Most people know a child or two in their lives who would be considered a “late talker.”
Whether it’s your niece who seemed to take a little longer to say anything other than “mama” or “dada” or your own toddler who isn’t quite stringing words together yet, it’s easy to become concerned when a child’s speech seems delayed.
But parents often get conflicting advice about what to do. “Just give him time,” your well-meaning in-laws might suggest, sharing stories of other kids who were late talkers and eventually caught up. Others might urge you to get an immediate evaluation and have you worried that something is really wrong.
We asked a local expert for some advice on when to be concerned about “late-talking” kids. Here are some basic guidelines that parents should keep in mind.
Not talking by 2
When it comes to delayed speech, 2 is the magic number. Nancy Kaufman, a speech-language pathologist and the director of the Kaufman Children’s Center in West Bloomfield, says that’s usually the age when parents start to worry if their child isn’t talking yet.
“If a child isn’t talking by age 2, they need to have an evaluation by a speech and language pathologist,” Kaufman says. “That doesn’t necessarily mean they have a problem, but they need to be evaluated.”
Look at the whole child
Various benchmarks can be used in evaluating a child’s speech. For example, specialists expect a child to have 5 to 50 single-word utterances or approximations between the ages of 12 to 18 months, Kaufman says.
“There’s such a wide span of what’s considered to be typical,” she says. “There are children, especially girls, that might be into totally complete sentences at age 2 and then others that are barely utilizing single words. You have to look at the whole child.”
If a child is meeting other milestones, doctors are less likely to be concerned.
“If the child’s development is neurotypical in that they’re sitting up on time, they are crawling on time, they’re pulling themselves to a stand on time and then speech is delayed, we’re not as concerned as much as if the child already had a difficult birth history or if developmental milestones were already delayed and then they’re not talking,” Kaufman says.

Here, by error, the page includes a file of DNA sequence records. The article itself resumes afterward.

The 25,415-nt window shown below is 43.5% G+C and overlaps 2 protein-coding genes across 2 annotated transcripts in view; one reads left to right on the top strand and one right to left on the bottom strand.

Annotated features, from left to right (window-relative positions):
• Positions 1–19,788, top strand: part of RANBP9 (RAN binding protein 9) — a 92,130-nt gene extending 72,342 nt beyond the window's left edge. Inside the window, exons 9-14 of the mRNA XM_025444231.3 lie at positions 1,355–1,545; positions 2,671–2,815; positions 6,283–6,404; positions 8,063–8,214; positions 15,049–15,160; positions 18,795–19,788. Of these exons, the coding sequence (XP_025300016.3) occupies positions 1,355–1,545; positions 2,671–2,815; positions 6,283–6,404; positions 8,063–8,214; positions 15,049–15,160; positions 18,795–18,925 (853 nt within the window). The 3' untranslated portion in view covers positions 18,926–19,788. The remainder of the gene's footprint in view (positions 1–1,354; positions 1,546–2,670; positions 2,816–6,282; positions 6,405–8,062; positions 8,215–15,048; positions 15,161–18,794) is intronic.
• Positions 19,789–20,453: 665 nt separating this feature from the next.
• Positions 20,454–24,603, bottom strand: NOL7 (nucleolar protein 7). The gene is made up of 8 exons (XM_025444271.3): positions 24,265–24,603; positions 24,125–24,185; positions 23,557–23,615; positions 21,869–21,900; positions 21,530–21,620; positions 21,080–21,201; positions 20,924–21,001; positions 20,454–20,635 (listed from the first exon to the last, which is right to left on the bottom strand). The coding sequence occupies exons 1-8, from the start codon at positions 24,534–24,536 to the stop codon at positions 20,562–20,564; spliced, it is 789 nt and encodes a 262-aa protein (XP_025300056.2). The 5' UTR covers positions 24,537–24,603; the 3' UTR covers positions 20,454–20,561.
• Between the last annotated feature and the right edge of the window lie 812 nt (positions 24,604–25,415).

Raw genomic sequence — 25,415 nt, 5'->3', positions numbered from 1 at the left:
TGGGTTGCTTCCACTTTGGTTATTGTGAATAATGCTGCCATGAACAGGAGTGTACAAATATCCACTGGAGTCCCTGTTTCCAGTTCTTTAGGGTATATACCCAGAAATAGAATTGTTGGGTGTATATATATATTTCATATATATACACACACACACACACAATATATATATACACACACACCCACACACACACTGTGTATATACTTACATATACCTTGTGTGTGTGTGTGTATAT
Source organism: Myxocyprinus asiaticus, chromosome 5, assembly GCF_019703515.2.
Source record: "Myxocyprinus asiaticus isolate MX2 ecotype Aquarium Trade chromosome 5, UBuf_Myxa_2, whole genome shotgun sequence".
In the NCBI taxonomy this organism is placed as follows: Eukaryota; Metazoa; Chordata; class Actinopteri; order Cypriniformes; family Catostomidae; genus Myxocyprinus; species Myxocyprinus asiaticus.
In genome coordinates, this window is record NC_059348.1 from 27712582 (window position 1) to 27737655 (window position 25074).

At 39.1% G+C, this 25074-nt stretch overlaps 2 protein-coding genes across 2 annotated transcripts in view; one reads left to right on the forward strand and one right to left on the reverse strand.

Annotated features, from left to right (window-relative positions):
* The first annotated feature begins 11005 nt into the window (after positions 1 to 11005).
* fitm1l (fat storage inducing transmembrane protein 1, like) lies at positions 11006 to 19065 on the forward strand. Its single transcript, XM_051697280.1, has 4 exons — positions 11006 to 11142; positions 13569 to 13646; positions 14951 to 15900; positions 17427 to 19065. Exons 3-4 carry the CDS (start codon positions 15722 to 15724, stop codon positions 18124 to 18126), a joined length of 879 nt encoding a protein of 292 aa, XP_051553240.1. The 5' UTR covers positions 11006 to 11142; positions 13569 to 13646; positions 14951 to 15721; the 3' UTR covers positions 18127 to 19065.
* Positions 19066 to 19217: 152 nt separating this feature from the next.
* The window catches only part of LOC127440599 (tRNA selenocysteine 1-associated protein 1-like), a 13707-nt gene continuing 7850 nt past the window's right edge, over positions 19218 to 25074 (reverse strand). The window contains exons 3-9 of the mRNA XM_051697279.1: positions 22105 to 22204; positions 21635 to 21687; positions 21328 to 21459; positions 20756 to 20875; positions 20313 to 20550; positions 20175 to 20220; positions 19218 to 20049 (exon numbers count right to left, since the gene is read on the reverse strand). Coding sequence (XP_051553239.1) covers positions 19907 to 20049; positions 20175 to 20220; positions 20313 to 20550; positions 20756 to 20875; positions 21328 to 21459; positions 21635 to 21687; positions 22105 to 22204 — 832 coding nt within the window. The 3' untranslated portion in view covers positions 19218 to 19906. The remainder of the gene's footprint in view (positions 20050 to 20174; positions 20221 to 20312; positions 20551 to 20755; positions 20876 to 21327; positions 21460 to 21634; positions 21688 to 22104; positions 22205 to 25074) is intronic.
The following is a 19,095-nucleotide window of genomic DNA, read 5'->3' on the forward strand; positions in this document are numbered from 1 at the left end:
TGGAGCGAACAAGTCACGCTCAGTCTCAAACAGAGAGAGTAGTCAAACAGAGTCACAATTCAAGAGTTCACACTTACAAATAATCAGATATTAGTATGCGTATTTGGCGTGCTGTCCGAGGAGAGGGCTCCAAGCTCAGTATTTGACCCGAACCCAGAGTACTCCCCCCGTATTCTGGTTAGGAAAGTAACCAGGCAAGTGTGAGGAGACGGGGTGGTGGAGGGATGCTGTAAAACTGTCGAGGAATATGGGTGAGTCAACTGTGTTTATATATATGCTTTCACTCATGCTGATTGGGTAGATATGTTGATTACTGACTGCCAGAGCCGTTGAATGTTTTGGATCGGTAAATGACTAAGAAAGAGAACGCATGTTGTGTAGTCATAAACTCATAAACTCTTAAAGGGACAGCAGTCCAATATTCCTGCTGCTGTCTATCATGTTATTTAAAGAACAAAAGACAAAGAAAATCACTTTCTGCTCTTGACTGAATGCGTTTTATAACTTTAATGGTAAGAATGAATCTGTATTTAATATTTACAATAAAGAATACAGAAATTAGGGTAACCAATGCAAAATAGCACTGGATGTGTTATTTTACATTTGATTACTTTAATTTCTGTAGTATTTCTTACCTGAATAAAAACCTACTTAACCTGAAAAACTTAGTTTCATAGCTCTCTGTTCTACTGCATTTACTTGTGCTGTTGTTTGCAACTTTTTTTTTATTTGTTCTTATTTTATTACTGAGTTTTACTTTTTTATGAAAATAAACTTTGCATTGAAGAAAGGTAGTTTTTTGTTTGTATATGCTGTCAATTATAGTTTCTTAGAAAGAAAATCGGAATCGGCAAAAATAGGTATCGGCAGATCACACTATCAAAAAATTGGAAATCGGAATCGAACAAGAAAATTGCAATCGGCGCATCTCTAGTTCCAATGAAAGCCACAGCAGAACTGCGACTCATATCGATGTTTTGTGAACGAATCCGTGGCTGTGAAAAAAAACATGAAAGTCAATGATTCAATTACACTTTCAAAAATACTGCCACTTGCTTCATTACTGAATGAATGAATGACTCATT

Non-speech behavior such as playing appropriately with toys, making eye contact and showing social reciprocity is also taken into consideration, she says.
“When a person calls and says, ‘I’m concerned,’ one of the first things I want to know more about is how do they play?” Kaufman says.
Earlier speech milestones
Most parents are well aware that speech and language delays are often associated with autism. As new research points to signs of autism showing up as early as infancy, parents can look for other possible indications of a problem before children are even expected to start forming words.
“One of the things we really are looking for is cooing and babbling as infants,” Kaufman says.
A baby should start smiling by around 2 months and babbling between 4 and 7 months, she says.
Sometimes, what a child understands can be more telling than what a child is vocalizing.
“One of the things that is even more important than worrying about children not talking is how well they’re understanding what is being said to them,” Kaufman says. “Even by 9 to 10 months when children are crawling, they start to understand language.”
That includes understanding when a parent asks a question like, “Where’s mommy?” or says, “Go get your bottle.”
“They should also be using gestures like waving and pointing between 7 to 12 months of age,” Kaufman says.
One of the staples of autism is not being able to easily process and comprehend language, Kaufman says. Children with autism may also produce memorized phrases and sentences from a familiar video.
“Everybody’s on the alert about autism and there is more and more information about infants,” Kaufman says. “The autism evaluation teams can help with the diagnosis early, and then early intervention is so key.”
What to do
Most pediatricians will ask about a child’s speech and language development during routine well visits, Kaufman says.
Even feeding challenges can alert doctors to the possibility of speech issues, she says, including the quality of how well a child can suck, chew and swallow foods.
“The pediatricians are pretty much on board with what is neurotypical,” she says.
Pediatricians who notice delays will refer children to their local school district or a private speech and language therapist for a full evaluation. Parents can also initiate this process on their own if they have concerns.
“When parents complain that their children aren’t responding to their names or they’re not following simple directions, or they don’t have real words between 12 to 18 months and they just have jargon – they need to be seen,” Kaufman says.
The earlier intervention begins, the better.
“They should be seen as early as possible,” Kaufman says. “We see approximately 24 children with autism in our center daily. We like to start them early. We are so thrilled to be able to observe their progress.”
This post was originally published in 2015 and has been updated for 2016.
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